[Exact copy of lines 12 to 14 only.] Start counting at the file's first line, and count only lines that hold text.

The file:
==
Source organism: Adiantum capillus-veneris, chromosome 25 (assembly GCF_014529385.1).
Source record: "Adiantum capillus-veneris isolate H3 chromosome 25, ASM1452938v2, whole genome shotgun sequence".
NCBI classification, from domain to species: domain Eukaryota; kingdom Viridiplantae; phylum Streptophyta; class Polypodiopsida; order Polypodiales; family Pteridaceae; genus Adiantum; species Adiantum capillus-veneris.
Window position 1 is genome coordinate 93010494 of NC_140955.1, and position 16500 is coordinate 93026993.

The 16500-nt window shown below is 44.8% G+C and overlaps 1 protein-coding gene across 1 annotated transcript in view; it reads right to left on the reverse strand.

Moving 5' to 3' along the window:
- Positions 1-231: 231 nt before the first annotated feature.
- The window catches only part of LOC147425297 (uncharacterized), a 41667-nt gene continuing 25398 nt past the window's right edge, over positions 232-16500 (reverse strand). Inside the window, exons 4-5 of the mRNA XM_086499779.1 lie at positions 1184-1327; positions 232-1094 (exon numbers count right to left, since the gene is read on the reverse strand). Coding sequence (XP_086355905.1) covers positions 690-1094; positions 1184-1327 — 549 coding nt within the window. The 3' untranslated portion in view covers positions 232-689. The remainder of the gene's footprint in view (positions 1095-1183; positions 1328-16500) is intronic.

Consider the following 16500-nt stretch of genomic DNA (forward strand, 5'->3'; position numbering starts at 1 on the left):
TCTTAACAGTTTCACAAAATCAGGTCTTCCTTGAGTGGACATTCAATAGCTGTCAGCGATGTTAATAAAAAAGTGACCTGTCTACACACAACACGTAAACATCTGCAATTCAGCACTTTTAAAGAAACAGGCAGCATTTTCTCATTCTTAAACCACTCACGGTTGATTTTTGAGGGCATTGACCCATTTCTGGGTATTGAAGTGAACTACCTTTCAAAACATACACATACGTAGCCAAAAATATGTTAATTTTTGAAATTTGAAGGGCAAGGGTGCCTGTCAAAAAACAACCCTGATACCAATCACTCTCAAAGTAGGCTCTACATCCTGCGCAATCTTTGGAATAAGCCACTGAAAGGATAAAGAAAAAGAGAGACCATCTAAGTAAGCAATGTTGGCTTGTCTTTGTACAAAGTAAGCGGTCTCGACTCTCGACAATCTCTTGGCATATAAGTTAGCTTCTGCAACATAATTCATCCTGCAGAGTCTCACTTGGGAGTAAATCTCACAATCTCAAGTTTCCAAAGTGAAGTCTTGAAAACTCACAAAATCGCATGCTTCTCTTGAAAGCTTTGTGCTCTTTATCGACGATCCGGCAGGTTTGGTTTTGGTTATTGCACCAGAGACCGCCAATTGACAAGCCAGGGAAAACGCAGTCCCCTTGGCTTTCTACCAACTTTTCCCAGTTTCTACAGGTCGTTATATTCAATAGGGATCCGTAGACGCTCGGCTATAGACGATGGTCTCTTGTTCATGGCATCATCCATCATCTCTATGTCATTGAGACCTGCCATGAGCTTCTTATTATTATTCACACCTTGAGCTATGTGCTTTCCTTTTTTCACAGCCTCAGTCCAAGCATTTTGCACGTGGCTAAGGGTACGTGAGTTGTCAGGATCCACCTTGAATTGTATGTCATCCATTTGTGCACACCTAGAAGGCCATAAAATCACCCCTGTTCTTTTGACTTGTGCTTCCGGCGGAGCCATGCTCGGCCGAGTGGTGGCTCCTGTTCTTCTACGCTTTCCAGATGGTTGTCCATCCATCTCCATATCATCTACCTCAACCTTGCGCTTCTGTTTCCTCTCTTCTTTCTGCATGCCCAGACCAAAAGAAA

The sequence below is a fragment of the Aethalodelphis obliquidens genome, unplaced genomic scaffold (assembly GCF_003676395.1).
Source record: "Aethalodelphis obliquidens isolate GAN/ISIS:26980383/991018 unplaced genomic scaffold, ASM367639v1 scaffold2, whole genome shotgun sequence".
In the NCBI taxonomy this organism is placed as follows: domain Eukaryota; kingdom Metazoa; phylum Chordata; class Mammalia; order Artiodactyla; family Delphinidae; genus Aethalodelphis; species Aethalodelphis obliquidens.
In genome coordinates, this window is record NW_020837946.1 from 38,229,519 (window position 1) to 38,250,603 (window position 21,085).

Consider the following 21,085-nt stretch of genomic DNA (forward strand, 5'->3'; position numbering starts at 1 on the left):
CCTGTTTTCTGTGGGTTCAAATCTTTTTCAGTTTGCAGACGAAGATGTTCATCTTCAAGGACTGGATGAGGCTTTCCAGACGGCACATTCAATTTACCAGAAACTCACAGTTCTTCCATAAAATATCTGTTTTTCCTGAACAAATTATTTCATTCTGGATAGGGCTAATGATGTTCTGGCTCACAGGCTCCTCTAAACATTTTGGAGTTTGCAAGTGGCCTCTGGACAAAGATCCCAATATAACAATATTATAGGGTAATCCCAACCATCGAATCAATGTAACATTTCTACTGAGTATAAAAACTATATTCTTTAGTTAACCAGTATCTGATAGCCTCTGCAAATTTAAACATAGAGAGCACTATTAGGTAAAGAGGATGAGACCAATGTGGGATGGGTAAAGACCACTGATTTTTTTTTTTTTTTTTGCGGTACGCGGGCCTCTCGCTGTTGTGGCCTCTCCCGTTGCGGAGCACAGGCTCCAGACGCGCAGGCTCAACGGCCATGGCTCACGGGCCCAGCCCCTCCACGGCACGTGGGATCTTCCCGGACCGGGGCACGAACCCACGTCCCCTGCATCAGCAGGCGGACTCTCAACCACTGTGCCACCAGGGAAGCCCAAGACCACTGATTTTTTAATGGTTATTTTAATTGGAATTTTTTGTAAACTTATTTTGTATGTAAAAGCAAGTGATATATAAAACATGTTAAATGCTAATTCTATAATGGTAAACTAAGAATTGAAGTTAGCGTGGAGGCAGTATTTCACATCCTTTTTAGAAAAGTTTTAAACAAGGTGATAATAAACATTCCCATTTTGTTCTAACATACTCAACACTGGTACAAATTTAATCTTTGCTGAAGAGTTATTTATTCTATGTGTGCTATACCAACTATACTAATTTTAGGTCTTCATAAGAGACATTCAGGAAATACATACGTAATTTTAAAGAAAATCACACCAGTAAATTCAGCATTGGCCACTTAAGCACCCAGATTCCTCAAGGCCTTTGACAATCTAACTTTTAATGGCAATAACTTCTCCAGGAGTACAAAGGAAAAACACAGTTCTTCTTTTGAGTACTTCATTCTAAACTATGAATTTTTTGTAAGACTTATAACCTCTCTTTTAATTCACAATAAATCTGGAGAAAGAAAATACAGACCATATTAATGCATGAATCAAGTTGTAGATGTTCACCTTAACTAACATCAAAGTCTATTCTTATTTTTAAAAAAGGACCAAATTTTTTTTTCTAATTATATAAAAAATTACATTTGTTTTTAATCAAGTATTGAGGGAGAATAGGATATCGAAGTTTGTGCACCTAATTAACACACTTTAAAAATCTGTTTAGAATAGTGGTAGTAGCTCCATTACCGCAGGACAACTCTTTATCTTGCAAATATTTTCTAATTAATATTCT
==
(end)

Source record: "Aethalodelphis obliquidens isolate GAN/ISIS:26980383/991018 unplaced genomic scaffold, ASM367639v1 scaffold2, whole genome shotgun sequence".
In the NCBI taxonomy this organism is placed as follows: domain Eukaryota; kingdom Metazoa; phylum Chordata; class Mammalia; order Artiodactyla; family Delphinidae; genus Aethalodelphis; species Aethalodelphis obliquidens.
In genome coordinates, this window is record NW_020837946.1 from 38,229,519 (window position 1) to 38,250,603 (window position 21,085).